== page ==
Wow. Where to start?

The IWMF fellowship was top-notch at every single turn, starting with the tremendous HEFAT training. In addition to learning self-defense skills and basic First Aid, I also came away with some great, non-technical pointers for protecting myself as a female reporter. For example, I now know to make hotel reservations using my first initial and last name, so as to hide my gender. And to ask for two room keys, even when I’m alone, so people think another person is staying with me. I pray I never have to use some of the other skills I learned – like what to do if I am kidnapped or in an active shooter situation – but it’s also comforting to know that I have some preparation if that ever comes to pass.

I went on the reporting trip to El Salvador with the fabulous photographer Alicia Vera. We planned to work on two stories – about how climate change is decimating specialty coffee production, and the impact of a historic, year-old mining ban on gold and other minerals. Then we arrived in El Salvador and President Trump’s “zero-tolerance” policy separating migrant families at the border erupted into the news cycle. Our editors in the U.S. wanted stories from El Salvador about this topic, and so Alicia and I switched gears (as was also the case for many of the other fellows on this reporting trip). We continued reporting on the coffee story – and hope to publish a piece on that soon – but ditched the idea about mining and instead focused on the immigration crisis.

We spent two days at a migrant center in the capital city of San Salvador. I interviewed one of El Salvador’s top officials about the country’s response to Trump’s family separation policy, as well as spoke with many Salvadorans who had been deported. I used this material for several stories for National Public Radio. At the same time, Alicia and I struggled with asking (which can sometimes feel like harassing) people for interviews in their most vulnerable moments – a feeling compounded by the herd of other reporters doing the exact same thing. With that in mind, our goal was to identify people we could follow up with later in more intimate settings.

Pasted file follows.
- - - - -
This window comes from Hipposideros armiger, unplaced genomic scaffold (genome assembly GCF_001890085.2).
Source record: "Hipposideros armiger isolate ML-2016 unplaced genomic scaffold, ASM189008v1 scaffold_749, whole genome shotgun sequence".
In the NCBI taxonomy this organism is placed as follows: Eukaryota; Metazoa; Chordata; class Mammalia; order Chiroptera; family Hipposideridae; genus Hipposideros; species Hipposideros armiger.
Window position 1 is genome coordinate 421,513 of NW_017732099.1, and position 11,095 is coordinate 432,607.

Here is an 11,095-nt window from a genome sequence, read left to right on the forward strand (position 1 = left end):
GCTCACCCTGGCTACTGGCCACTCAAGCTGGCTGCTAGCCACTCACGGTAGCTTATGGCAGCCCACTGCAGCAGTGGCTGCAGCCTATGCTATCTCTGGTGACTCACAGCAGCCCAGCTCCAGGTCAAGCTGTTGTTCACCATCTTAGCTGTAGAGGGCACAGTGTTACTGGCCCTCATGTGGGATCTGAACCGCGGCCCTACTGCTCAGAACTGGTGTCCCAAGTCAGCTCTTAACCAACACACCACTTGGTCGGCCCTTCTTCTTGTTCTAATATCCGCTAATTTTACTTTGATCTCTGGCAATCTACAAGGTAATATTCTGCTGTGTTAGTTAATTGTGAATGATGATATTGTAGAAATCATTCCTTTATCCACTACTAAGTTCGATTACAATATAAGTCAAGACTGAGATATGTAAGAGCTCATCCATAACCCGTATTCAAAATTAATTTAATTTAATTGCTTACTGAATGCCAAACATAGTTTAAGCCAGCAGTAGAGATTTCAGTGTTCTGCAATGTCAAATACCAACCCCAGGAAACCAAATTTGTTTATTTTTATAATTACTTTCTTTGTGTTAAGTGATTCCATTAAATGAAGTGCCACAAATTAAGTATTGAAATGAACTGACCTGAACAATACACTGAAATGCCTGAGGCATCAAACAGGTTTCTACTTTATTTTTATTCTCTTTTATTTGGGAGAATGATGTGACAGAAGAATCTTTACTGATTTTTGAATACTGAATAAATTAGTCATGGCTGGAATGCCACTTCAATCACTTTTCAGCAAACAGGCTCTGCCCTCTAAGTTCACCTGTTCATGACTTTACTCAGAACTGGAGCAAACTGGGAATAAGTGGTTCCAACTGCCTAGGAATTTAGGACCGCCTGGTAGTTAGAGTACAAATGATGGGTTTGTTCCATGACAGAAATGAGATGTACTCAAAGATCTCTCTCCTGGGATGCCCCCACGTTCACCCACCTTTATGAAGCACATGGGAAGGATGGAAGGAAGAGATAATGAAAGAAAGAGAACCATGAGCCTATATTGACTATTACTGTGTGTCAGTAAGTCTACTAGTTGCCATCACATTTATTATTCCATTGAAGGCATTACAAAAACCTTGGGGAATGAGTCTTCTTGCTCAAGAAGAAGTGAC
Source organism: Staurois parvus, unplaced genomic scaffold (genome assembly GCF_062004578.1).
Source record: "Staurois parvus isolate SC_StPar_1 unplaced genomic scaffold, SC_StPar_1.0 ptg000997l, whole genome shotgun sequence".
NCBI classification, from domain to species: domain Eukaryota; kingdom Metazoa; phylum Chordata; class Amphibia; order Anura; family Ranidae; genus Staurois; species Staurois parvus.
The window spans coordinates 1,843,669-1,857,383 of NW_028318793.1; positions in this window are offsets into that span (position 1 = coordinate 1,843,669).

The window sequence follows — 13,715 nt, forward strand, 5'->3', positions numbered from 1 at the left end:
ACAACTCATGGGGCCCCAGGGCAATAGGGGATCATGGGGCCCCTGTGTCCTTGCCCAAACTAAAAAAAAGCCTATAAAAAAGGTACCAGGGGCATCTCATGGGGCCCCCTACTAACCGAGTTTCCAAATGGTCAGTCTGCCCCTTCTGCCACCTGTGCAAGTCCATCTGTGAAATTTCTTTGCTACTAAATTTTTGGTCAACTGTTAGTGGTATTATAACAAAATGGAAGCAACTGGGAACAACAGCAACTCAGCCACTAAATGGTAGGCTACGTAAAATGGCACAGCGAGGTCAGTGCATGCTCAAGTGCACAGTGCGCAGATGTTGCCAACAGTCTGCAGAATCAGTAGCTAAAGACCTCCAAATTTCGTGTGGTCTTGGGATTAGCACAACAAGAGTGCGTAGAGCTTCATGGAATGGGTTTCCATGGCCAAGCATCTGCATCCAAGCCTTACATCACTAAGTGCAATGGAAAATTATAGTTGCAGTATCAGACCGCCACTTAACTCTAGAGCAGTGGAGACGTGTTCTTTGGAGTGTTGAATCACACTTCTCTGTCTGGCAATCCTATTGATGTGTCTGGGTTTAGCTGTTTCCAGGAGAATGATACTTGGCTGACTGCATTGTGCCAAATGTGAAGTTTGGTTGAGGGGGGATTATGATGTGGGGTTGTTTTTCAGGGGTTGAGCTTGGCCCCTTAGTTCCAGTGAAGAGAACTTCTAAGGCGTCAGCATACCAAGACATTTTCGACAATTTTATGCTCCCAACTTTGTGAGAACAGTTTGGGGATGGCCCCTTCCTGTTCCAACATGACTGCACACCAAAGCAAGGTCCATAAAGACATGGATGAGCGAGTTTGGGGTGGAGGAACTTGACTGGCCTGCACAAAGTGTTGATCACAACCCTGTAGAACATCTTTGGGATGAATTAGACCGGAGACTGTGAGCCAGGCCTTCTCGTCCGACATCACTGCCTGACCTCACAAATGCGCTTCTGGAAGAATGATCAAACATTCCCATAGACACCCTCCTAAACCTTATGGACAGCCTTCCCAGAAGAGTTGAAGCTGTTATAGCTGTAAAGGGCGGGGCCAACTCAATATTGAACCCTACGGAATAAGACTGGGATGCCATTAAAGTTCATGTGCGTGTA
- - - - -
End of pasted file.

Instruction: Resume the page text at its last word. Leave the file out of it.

Sometimes reporting can lead to unexpected places, and that was the case for us. We ended up pursuing an unusual story about the ties between the gangs in El Salvador and the evangelical church, and how the church offers the only escape route for many young people looking to avoid or get out of gang life. This topic has so many interesting layers – the symbiotic embrace between the gangs and the Evangelical Church is fascinating and one that I find myself still thinking about weeks after the trip. One thing is clear: young people growing up in gang-controlled neighborhoods have very few life paths to pursue, and the church offers perhaps the safest route.

Before I end this post, I want to give a huge shout-out to IWMF, which in addition to the HEFAT training, assembled the dream team of people who enabled us to do these stories and didn’t get a byline. Just consider: there were six reporters on the El Salvador trip, and another six people behind the scenes helping us figure out who to interview, where to go, and ensuring our safety. (That doesn’t even include the drivers.) Not only that, they kept us in constant laughter despite the very heavy subject matters we were reporting on. Shoot. I forgot one more thing. That’s that the other women on the trip are some of the most supportive, engaging and talented reporters I’ve met. I have no doubt we will continue to support each other and collaborate in the years to come.

– Emily Green